Snark can be a great tool in your author’s dialogue box. It can be wielded well and when used well it can be responsible for creating some solid heroes and villains. So, if it sounds like I’m bashing snark, well, I’m not. I’m a fan of snark and of sass, and I enjoy heroes with a healthy dose of sarcastic wit.
But, snark comes with it’s downsides. It’s not appropriate for all situations and used in the wrong ones, it can actually be very damaging to both the tension and the story. Snark can damage the threat level of your bad guys, it can weaken and degrade your minor characters, especially your protagonist’s relationship with them (if they’re your snarker). It can be used in situations where being snarky is senseless, useless, and even stupid. While this isn’t a bad thing on it’s own, it can be very good if that’s the author’s intention in the scene, when the senseless stupid snark is the means of the character achieving what they were after in a situation where such snark would usually be detrimental or downright suicidal, it’s generally very damaging to characters, tension, plot, and the overarching story.
So, let’s talk snark:
1) Know who your character is snarking at:
If you want to prove your character is intelligent (or that they’re self-destructive), they need to be capable of assessing the situation and moderating their behavior appropriately. It’s one thing to be snarky to a friend or someone your character knows well. It’s quite another for them to be snarking off at an authority figure, or any character who is in a position of power that is greater than the character’s own. It’s especially bad if that authority figure is someone the character has come to and needs assistance or permission from. (Like in Ilona Andrews’ Magic Bites, where her bounty hunter/mercenary protagonist got snarky while trying to convince the head of the area’s Magical Police Force to let her assist their investigation into the death of her mentor.)
It’s one thing to have a problem with authority, it’s another when the character is actually actively sabotaging their own efforts and the author doesn’t realize it. Think about this:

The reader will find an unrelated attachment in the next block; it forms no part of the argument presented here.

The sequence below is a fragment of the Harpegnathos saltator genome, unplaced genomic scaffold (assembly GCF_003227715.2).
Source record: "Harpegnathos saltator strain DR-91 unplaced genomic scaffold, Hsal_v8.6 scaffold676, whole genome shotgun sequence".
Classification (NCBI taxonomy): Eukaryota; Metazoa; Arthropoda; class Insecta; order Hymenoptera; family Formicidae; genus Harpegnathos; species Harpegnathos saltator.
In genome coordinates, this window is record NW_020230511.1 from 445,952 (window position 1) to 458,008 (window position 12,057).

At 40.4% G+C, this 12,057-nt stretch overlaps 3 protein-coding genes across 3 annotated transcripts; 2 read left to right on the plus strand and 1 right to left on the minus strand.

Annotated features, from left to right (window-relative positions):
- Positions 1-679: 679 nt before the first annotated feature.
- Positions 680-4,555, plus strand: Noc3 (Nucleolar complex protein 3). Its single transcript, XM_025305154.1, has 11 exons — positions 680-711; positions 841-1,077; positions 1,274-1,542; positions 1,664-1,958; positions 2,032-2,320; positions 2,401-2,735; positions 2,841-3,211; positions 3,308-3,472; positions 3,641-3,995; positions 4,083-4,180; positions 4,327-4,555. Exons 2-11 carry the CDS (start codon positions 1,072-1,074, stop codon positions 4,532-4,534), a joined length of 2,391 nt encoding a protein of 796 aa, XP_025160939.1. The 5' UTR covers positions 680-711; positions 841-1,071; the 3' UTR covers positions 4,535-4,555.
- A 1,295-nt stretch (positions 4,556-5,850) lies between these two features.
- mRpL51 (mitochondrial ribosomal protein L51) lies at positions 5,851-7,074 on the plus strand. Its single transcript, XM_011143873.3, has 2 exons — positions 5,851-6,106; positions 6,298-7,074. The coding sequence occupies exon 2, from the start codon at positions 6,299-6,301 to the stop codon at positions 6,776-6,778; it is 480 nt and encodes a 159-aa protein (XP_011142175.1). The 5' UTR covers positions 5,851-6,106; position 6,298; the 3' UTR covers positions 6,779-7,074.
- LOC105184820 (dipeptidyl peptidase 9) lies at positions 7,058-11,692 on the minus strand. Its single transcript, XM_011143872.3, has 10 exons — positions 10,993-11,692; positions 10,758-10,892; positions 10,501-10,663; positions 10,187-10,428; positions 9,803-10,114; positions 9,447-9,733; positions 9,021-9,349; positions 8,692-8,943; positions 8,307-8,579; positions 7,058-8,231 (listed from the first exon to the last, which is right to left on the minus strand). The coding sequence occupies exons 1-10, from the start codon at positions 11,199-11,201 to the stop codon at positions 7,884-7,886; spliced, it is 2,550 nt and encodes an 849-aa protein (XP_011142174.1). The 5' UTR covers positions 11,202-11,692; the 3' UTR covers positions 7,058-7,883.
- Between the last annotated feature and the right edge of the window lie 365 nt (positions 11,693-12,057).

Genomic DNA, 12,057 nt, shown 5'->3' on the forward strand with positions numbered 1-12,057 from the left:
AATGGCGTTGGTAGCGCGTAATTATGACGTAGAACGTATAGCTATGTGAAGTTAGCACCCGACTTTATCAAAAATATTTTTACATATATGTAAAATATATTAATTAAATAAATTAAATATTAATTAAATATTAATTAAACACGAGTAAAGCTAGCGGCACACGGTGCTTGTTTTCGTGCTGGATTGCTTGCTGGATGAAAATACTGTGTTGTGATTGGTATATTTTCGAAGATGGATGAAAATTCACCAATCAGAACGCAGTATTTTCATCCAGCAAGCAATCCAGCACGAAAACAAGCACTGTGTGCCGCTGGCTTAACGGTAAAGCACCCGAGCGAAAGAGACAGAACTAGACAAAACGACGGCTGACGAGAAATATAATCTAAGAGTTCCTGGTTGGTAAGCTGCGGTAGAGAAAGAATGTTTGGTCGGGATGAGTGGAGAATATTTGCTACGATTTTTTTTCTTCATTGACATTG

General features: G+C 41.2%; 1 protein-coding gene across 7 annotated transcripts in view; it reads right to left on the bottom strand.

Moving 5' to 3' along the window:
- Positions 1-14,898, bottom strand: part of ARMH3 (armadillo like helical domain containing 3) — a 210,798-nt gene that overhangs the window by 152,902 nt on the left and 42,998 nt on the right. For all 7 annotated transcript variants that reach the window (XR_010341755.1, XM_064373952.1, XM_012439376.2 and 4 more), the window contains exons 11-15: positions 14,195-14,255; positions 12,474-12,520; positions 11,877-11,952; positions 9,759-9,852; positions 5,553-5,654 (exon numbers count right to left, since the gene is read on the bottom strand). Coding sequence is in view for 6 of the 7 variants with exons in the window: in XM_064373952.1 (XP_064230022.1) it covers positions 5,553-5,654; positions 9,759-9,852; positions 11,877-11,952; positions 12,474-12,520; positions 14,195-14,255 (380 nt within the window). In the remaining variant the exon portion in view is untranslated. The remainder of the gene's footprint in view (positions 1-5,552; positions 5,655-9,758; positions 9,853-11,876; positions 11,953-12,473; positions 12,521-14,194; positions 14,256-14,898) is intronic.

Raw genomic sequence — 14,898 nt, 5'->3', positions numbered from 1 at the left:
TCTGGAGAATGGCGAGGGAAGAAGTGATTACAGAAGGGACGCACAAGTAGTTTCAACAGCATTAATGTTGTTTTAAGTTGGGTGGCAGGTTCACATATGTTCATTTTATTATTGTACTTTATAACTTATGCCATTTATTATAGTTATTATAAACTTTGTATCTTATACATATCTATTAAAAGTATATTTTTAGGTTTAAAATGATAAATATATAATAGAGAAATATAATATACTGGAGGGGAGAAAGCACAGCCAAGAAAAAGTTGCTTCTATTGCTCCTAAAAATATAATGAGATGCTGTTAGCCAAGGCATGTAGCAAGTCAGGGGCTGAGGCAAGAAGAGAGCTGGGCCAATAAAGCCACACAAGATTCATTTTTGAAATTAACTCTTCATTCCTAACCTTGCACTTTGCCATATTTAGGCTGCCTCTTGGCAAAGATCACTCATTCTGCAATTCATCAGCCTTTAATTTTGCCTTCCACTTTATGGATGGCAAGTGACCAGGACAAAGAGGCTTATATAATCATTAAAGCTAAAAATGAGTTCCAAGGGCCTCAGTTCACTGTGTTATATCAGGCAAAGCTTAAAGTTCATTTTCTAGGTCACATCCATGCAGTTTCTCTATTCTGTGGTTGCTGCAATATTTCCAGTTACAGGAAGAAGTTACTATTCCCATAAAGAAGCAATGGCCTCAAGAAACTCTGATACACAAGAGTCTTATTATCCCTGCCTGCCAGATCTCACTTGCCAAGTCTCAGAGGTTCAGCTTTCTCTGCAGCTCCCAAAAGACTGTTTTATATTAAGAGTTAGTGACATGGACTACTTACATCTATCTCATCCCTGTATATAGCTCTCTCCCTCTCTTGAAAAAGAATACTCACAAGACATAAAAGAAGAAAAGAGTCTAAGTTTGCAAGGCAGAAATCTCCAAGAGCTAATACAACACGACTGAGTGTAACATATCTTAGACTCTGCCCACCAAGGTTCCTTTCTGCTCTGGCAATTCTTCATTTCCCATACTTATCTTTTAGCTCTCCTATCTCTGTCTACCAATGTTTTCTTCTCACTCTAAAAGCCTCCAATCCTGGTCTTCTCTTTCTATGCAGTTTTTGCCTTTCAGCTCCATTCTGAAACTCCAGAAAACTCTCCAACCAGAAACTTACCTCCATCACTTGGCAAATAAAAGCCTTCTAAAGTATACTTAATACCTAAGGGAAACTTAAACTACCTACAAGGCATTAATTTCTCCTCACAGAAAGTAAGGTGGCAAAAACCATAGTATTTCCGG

2) Snark is a defensive mechanism: snark is a defensive mechanism used to drive other people away from a character. Unlike other forms of humor, it requires making someone else look stupid to be successful. Someone’s going to have to be the butt of the joke, someone’s going to have to look bad for the protagonist to look good. Most people, especially when they are in the room to hear it aren’t going to be happy. A character whose authority relies on maintaining control of the situation and being in charge, isn’t going to be very happy when they’re mocked to their face. If they’re someone tolerant, they’ll just be more likely to say: “lol no”, when the protagonist comes calling. If they’re someone like the local crime boss, they’ll have to retaliate. Let’s just say, I hope the protagonist enjoys having all their teeth pulled with a pair of rusty pliers.
3) Snark is a sign of control: characters who have leeway to be sarcastic are usually the characters who are in charge or have power in the situation. These are the characters in charge of running the local army base, the jackass cop who is arresting your rebel protagonist. These are the characters who can get away with it, the characters who snark when they know the person they’re snarking at can’t fight back. Nobody really wants to put up with a jackass who makes them feel like shit most of the time. If your hero is constantly snarking off at authority and at their buddies because they feel out of control, maybe that’s a reason why they shoudn’t have friends. So, if your hero is snarking at your villain, it better be because they’re trying to make that villain angry enough to fight stupid or distract them, not because they believe the villain’s not a threat (and they’re proven right).